In the not-that-distant future, genome sequencing has become routine. The problem is that, once your genetic information has been collected, what do you do with that information; what does it mean? Enter Perfect 46, a genetics company and internet startup, founded by Jesse Darden (Whit Hertford), that offers a proprietary service where they will check you and your partner’s genes to determine the likelihood of passing on any genetic defects or illnesses to a potential child. What you do with that information is up to you, though the hope is that, armed with the information, couples will avoid conceiving if the possibility exists that they will pass on something harmful, and these diseases and problems will be eradicated in the long run because of it.
Of course, that’s just the barest of setups. Brett Ryan Bonowicz’s feature film, The Perfect 46, tackles the rise and fall of Perfect 46 by focusing on the personal trials and tribulations of its tortured founder. Told through a clever combination of 60 Minutes-style documentary about Perfect 46, flashbacks and a more immediate narrative conflict (Darden is alone in his home when two men invade and take him prisoner), the film approaches the complexity of its tale via multiple layers.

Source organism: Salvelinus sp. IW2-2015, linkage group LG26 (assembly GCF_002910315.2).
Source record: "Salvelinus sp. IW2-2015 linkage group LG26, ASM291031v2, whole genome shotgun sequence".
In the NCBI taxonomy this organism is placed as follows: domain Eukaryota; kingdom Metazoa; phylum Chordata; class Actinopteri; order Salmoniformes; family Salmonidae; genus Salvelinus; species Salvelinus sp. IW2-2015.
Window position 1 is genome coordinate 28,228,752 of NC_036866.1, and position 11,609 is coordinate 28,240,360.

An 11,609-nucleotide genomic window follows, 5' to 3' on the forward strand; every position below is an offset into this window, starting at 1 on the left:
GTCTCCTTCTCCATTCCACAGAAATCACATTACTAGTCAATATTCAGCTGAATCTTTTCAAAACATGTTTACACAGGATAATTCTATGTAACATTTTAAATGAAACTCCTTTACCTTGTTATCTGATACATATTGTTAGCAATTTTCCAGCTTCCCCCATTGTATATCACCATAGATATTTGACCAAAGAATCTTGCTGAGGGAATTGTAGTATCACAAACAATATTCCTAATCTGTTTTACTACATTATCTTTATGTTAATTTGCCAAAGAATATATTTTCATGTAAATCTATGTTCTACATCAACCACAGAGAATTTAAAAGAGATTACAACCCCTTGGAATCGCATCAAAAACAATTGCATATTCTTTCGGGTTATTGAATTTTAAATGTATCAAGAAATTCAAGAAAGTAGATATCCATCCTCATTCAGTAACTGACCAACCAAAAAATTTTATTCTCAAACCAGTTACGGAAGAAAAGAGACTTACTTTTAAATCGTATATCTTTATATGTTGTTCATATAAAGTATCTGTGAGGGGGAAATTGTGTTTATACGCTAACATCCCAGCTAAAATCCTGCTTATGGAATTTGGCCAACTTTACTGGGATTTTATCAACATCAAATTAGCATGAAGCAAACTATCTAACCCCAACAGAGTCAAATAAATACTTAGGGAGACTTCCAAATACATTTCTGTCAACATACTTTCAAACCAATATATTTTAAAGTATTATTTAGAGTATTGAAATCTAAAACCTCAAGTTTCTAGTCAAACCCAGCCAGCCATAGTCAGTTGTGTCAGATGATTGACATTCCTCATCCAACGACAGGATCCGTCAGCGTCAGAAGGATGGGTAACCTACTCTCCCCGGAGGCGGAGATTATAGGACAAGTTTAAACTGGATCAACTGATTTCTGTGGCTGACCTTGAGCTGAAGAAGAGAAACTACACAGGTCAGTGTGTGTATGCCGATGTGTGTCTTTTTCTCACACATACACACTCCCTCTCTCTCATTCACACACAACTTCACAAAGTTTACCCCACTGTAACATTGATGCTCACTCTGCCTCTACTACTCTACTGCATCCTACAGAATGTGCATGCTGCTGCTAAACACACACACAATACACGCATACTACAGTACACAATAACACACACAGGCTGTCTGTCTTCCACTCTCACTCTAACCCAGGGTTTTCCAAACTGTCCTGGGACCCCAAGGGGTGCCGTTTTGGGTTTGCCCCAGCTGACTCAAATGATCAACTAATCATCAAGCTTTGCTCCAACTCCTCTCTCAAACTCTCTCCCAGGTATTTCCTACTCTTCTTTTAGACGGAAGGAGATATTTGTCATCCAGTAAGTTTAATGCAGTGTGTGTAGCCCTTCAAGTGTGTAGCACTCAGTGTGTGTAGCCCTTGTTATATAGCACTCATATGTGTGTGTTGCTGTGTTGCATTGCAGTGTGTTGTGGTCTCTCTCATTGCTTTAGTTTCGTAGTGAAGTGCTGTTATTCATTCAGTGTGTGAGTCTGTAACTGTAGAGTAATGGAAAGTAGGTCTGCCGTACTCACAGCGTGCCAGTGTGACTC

The result is an intriguing conversation about genetics, eugenics and other ethical considerations. It’s also a study on personal responsibility, and where that truly begins and ends in any situation. The film gets the mind working, and that’s not a bad thing.
Ultimately, though, the reason everything comes together is the performance of Whit Hertford as Jesse Darden. Hertford delivers a character that is as much a tortured genius as he is flawed and damaged as a person. It’s a tour de force performance, creating a character that can be lauded and loathed in equal measure, showcasing a determined strength amid fractured weakness. If the science talk turns you off, it’s still worth a look for what Hertford brings to the table.
But if you do dig the science, it turns out the film isn’t full of far-fetched ideas that can’t actually happen. Instead, the opposite is true; many elements are actually already underway, as pointed out in an article about the film by MIT Technology Review. In other words, this film might be more of a glimpse of the future than simply a hypothetical conversation about ethics and genetics.
Which all around makes The Perfect 46 that much more intriguing. Some of the elements of the narrative didn’t work flawlessly (it’s hard to believe anyone would continue to watch the in-film doc about Perfect 46, considering the circumstances at hand, for example), but the film hits far more often than it misses. Overall, it’s a fascinating film full of challenging ideas that puts your brain to work.
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